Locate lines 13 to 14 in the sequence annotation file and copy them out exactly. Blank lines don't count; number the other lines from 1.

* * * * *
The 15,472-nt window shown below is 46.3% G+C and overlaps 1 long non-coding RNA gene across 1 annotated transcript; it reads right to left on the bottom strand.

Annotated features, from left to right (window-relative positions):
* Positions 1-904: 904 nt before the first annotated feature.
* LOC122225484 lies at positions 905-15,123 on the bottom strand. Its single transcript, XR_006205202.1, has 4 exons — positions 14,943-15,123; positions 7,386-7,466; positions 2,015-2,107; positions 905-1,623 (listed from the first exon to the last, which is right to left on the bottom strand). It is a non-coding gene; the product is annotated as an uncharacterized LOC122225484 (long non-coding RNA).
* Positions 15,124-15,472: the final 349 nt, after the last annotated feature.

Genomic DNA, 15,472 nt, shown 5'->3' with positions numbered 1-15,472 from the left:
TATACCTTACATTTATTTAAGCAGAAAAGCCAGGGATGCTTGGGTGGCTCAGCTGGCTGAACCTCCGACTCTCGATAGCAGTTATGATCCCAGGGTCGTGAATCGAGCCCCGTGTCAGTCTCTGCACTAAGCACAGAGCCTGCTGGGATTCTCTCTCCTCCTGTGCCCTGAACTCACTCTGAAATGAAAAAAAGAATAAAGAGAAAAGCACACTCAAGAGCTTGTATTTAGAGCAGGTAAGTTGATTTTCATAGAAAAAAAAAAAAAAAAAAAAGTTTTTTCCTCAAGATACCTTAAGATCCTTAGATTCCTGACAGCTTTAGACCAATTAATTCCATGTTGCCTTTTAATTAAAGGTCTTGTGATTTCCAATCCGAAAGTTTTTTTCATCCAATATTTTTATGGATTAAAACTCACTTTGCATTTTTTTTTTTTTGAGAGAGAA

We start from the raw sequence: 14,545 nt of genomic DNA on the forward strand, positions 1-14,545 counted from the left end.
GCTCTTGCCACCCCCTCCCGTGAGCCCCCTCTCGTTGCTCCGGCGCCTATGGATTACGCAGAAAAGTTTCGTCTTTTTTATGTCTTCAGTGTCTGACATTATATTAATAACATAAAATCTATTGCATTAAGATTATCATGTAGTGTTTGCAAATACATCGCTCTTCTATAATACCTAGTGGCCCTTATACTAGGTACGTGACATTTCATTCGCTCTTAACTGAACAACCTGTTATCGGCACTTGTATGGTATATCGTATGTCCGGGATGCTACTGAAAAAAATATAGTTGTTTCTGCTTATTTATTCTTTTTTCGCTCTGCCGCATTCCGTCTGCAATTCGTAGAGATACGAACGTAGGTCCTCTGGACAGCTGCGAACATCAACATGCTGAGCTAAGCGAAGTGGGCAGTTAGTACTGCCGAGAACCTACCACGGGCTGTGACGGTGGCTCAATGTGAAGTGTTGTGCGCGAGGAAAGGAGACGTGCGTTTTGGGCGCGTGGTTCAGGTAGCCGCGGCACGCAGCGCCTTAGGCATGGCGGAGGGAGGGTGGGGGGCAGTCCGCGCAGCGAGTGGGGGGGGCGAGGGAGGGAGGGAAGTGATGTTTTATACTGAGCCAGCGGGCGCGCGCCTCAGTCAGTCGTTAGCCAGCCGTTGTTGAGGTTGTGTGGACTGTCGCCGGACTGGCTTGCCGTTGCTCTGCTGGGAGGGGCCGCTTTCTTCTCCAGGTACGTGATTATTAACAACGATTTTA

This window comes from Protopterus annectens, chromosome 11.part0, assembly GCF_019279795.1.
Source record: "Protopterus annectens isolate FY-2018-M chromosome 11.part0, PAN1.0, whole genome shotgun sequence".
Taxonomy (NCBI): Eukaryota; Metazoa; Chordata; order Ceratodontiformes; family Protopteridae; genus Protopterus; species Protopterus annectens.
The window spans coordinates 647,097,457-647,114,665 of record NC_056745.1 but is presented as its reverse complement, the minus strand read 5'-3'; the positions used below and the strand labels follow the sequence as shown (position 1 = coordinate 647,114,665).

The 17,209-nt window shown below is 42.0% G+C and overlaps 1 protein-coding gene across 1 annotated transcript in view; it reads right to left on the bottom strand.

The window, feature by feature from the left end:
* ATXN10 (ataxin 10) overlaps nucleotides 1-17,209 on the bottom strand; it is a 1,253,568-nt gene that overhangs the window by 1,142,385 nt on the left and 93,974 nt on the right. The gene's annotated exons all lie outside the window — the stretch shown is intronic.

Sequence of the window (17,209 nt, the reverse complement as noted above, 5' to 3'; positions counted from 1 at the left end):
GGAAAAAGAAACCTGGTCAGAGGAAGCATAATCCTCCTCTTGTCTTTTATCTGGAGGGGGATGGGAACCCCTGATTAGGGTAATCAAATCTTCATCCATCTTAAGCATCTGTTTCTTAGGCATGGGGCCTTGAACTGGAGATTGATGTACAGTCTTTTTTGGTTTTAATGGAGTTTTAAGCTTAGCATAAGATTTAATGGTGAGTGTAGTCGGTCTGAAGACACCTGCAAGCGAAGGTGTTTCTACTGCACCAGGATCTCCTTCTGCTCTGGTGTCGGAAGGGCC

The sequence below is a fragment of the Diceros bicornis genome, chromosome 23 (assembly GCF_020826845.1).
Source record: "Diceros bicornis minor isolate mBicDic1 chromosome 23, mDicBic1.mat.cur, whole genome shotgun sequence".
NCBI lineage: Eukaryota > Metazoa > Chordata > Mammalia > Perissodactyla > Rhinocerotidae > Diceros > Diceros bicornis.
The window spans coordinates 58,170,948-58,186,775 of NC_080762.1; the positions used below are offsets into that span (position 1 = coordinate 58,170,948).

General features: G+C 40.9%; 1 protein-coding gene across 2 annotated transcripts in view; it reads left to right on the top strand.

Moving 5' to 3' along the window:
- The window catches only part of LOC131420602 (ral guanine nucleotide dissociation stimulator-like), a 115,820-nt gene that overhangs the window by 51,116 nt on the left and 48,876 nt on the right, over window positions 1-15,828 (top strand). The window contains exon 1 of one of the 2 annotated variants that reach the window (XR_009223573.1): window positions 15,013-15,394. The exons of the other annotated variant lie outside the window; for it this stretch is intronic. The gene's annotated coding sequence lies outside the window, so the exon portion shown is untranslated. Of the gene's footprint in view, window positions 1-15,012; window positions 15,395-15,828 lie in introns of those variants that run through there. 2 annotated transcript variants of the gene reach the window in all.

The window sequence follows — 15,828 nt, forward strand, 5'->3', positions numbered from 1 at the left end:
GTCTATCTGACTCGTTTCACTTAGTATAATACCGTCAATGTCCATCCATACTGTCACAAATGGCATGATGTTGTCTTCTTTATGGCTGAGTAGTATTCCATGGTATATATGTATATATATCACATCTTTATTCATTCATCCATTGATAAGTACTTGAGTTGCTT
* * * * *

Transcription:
The window spans coordinates 647,097,457-647,114,665 of record NC_056745.1 but is presented as its reverse complement, the minus strand read 5'-3'; the positions used below and the strand labels follow the sequence as shown (position 1 = coordinate 647,114,665).

The 17,209-nt window shown below is 42.0% G+C and overlaps 1 protein-coding gene across 1 annotated transcript in view; it reads right to left on the bottom strand.